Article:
Wireless Security – CompTIA A+ 220-1002 – 2.3

Encryption and access control are crucial for maintaining security on our wireless networks. In this video, you’ll learn about WPA2, CCMP, access control protocols, and more.

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Security on a wireless network has its own set of challenges. The first is that everyone can hear what’s going on. Every device that has a wireless card can listen and send traffic over that wireless network. Since everyone can hear what’s going on, the obvious solution is that we need to encrypt the communication that we’re sending out over this wireless network.

On some wireless networks, there’s a shared password that everyone uses. On other wireless networks, it may be configured that every user has their own password. Whether it’s a shared encryption key or one that’s specific to a user, you have to have these keys to be able to send information over these wireless networks.

Two common forms of encryption on wireless networks is WPA and WPA2. WPA encryption stands for Wi-Fi Protected Access. And this first iteration of WPA was created in 2002. This was actually a replacement that was built after we found some significant cryptographic vulnerabilities in the WEP type of encryption. WEP is the Wired Equivalent Privacy. And it’s so insecure that you want to be sure that you’re never using WEP on your wireless networks.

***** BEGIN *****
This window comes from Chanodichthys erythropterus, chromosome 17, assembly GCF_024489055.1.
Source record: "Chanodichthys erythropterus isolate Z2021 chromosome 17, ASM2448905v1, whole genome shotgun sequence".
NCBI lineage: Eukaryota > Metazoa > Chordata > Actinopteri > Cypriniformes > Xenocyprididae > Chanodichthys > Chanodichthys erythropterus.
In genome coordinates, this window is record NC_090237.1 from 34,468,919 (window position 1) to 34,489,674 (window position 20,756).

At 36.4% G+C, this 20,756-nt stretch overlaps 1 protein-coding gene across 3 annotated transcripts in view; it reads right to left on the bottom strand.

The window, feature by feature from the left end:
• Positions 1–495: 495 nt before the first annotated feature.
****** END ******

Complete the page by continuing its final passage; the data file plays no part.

The problem was that we knew that WEP was not going to be a valid type of encryption. But we also didn’t know what a good long-term solution would be. So we needed some type of stopgap. And that’s where WPA was created. This was a type of encryption that would run on the existing hardware that we had in 2002. But it would still provide a level of security that was above the capabilities of WEP.

The final combination of technologies that made up WPA was an encryption with RC4 and an integrity protocol called TKIP. This was the Temporal Key Integrity Protocol. One of the problems we found with WEP was that the IV, or Initialization Vector, was relatively small. So with WPA, we increased the size of the IV and added an encrypted hash. We also made sure that every packet with WPA had a 128-bit encryption key so that it would be as secure as possible.

TKIP brought a number of capabilities to WPA encryption. One was that it allowed the mixing of a secret root key with the initialization vector. It also provided a sequence counter, which made it impossible to replay this traffic through the wireless network. And it also added a 64-bit message integrity check to make sure that none of the data had been tampered as it went across the wireless network. Unfortunately, we found a number of vulnerabilities with TKIP. And this particular standard was removed from 802.11 in 2012.

Fortunately by the time we were deprecating WPA, most people were already using the successor to WPA, which is WPA2. We started using WPA-2 in 2004. And it replaced RC4 with AES for encryption. And it replaced TKIP with CCMP, which is the Counter Mode with Cipher Block Chaining Message Authentication Code Protocol.

CCMP is what is known as a block cipher mode. That means it will take a 128-block of data and send it through the cipher. It usually combines this with AES to encrypt the data using a 128-bit key. This has significantly larger computing requirements than WPA. So usually we were replacing our access points to be able to use WPA2.